“Popular” models make Tesla’s profit exceed expectations

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Electric car maker Tesla beat Wall Street’s expectations for second-quarter profit and revenue as record deliveries offset the impact of a prolonged global shortage of chips and raw materials.

The company said on Monday that it expects to launch production this year of the SUV Model Y in Texas and Germany, but will delay the launch of the Semi model until 2022.

Still, despite the pandemic and the supply chain crisis that affected the auto industry, Tesla posted record deliveries in the quarter, thanks to sales of cheaper models, including Model 3 sedans and the Model Y crossover.

A automaker led by Elon Musk, said revenue jumped to 11.96 billion dollars, up from 6.04 billion a year earlier, when the US plant was closed for more than six weeks due to calls for a blockade to curb the spread of the coronavirus.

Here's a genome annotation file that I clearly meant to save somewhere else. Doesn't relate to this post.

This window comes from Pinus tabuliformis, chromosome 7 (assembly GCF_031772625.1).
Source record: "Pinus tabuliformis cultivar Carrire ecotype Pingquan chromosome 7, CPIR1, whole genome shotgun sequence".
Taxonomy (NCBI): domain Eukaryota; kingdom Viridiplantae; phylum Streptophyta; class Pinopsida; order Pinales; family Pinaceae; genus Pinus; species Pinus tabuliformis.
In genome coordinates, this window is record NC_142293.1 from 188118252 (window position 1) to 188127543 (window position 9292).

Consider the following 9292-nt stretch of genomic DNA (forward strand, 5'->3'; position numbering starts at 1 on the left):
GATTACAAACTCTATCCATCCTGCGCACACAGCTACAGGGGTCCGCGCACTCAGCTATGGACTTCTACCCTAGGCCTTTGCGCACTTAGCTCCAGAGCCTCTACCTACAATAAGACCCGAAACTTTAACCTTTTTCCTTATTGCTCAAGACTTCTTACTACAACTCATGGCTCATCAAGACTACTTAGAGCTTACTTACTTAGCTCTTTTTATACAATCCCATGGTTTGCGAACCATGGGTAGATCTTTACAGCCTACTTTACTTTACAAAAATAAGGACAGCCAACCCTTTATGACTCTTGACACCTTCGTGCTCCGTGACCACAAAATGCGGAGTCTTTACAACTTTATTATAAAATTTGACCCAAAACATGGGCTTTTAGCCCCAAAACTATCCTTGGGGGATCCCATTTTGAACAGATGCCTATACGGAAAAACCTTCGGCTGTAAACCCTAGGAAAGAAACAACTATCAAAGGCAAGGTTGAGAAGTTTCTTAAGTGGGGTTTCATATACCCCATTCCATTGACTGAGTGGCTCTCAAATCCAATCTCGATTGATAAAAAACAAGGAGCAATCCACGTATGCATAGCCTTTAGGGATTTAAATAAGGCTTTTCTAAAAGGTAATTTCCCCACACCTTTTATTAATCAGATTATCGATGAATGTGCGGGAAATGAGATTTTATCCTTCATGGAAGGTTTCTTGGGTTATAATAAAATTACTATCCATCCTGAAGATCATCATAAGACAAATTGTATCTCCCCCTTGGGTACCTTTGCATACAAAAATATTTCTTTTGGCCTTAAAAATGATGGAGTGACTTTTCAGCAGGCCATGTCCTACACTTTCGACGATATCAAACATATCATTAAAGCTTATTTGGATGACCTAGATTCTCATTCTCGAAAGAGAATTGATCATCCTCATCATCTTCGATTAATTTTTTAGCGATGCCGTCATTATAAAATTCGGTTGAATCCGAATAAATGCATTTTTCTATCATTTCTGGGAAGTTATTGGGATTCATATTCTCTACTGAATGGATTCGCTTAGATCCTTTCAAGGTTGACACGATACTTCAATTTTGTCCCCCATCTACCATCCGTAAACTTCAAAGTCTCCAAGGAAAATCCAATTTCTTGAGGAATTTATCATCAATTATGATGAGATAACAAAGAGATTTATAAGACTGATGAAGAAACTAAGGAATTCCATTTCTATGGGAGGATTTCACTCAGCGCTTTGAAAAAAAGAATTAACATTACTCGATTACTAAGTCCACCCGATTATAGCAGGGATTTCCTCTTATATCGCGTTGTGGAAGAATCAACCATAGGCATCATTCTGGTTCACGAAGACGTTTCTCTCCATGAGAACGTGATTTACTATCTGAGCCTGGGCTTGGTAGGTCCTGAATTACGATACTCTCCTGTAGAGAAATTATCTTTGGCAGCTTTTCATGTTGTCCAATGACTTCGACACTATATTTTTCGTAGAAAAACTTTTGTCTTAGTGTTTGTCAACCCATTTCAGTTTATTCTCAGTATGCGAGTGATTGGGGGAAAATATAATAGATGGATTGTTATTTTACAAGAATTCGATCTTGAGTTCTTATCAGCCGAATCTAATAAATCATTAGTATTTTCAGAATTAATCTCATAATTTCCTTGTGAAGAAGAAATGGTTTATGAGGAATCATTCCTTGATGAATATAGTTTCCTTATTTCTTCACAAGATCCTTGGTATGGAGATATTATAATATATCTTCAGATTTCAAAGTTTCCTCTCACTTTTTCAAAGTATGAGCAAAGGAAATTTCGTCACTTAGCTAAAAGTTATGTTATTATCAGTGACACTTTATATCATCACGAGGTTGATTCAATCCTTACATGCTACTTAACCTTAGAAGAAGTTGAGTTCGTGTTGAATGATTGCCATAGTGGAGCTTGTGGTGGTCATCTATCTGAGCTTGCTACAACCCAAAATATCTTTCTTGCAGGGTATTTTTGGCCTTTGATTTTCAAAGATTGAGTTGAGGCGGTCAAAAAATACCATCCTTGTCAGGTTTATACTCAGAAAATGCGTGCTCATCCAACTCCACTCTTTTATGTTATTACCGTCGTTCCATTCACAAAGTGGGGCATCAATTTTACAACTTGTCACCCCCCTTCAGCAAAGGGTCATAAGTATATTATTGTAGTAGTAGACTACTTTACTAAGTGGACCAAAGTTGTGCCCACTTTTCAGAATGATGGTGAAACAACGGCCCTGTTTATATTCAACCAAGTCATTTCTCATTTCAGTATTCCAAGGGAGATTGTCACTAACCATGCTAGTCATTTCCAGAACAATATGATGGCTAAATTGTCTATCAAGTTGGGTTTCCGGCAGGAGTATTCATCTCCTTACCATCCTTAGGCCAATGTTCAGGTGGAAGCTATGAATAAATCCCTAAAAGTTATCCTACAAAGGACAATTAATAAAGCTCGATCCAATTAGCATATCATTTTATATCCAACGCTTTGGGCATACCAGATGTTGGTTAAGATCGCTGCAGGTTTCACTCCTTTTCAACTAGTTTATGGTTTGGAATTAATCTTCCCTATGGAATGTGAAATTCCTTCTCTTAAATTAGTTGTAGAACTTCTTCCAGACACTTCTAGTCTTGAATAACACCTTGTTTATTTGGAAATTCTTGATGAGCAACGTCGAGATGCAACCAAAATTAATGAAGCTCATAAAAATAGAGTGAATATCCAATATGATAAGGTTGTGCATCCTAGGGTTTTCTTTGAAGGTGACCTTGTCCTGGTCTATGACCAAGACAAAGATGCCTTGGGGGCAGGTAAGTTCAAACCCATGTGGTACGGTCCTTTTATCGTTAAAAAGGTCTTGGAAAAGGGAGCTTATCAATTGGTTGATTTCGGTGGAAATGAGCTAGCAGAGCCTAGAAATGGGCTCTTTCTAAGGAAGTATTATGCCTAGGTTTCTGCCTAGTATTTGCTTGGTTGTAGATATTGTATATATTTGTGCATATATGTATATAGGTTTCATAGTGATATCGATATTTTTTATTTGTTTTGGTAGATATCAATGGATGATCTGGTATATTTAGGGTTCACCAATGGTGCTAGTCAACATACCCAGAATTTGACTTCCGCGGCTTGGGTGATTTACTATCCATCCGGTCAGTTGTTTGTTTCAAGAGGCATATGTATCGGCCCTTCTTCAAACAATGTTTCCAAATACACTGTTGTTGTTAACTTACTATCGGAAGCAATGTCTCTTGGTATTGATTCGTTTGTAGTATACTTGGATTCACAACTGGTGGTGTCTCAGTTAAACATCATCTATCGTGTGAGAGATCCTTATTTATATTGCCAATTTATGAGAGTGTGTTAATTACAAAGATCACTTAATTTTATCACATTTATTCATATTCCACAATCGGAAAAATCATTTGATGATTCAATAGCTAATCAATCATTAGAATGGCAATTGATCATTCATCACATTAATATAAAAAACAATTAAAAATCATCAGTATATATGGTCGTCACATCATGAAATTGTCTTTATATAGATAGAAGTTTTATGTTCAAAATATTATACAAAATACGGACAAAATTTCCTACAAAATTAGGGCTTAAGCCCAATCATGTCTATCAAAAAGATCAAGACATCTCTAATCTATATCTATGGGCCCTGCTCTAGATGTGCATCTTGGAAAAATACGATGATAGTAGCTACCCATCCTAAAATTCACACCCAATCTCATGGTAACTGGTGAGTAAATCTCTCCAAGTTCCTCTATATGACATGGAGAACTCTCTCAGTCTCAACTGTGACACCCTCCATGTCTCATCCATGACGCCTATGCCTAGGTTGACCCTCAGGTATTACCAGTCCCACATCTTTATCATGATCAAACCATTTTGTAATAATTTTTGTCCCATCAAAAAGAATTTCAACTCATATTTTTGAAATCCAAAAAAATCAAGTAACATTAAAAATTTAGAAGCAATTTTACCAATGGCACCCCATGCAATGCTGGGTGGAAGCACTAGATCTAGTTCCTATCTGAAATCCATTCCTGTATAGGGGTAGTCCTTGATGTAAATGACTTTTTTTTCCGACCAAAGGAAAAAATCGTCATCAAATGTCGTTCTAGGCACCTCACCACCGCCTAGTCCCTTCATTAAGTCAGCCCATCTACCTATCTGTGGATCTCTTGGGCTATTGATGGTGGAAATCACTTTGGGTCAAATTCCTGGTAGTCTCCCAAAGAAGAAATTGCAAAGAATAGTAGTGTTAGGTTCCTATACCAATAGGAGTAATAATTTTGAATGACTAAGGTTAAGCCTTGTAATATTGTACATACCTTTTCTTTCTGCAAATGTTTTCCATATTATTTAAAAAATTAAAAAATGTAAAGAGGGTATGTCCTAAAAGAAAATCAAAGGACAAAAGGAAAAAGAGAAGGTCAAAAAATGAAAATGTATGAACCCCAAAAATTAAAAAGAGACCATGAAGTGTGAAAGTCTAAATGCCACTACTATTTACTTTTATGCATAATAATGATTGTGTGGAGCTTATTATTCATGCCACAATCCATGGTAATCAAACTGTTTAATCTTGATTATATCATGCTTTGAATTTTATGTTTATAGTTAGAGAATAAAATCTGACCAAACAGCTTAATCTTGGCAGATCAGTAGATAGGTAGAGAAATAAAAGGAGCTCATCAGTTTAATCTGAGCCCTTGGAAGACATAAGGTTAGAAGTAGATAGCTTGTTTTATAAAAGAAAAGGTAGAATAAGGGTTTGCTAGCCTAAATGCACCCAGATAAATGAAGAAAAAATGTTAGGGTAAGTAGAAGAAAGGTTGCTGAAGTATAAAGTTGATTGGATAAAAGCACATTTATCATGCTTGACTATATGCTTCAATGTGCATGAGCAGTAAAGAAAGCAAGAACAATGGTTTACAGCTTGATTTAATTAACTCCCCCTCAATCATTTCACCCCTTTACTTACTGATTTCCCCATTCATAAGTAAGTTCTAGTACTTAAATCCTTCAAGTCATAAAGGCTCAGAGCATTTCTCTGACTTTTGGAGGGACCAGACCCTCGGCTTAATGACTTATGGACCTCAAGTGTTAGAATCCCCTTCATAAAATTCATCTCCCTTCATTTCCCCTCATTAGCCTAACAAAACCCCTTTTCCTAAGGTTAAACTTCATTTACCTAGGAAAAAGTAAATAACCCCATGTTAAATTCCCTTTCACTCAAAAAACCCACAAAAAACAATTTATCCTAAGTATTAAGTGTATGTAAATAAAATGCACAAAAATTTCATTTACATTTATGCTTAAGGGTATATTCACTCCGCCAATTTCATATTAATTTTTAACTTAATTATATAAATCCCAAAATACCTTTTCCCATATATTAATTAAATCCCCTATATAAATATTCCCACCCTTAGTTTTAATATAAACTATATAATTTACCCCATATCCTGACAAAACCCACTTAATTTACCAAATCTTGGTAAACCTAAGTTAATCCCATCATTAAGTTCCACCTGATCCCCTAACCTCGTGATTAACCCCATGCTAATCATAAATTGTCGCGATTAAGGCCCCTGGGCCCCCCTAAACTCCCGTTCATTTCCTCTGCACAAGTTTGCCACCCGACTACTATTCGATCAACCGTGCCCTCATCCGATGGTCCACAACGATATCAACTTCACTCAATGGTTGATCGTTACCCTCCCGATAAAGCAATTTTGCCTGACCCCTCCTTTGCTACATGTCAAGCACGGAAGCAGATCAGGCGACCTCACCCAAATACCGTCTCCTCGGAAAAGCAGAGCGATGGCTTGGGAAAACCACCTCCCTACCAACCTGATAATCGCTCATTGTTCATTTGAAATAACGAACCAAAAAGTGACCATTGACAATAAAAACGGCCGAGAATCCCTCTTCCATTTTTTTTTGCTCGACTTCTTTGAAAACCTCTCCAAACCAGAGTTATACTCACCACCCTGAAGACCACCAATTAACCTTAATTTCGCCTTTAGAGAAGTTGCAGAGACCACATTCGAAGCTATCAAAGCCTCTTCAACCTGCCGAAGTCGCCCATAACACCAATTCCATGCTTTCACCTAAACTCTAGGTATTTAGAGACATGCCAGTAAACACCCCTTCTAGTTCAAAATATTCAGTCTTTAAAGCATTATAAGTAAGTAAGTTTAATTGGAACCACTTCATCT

Analysts had expected revenue of about $11.3 billion, according to IBES data from Refinitiv. Excluding items, Tesla earned $1.45 a share, beating analysts’ projections of $0.98 a share.

Tesla said operating income increased primarily due to volume growth and cost reductions, which offset higher supply chain costs, lower credit income and other items, including $23 million in bitcoin investment losses.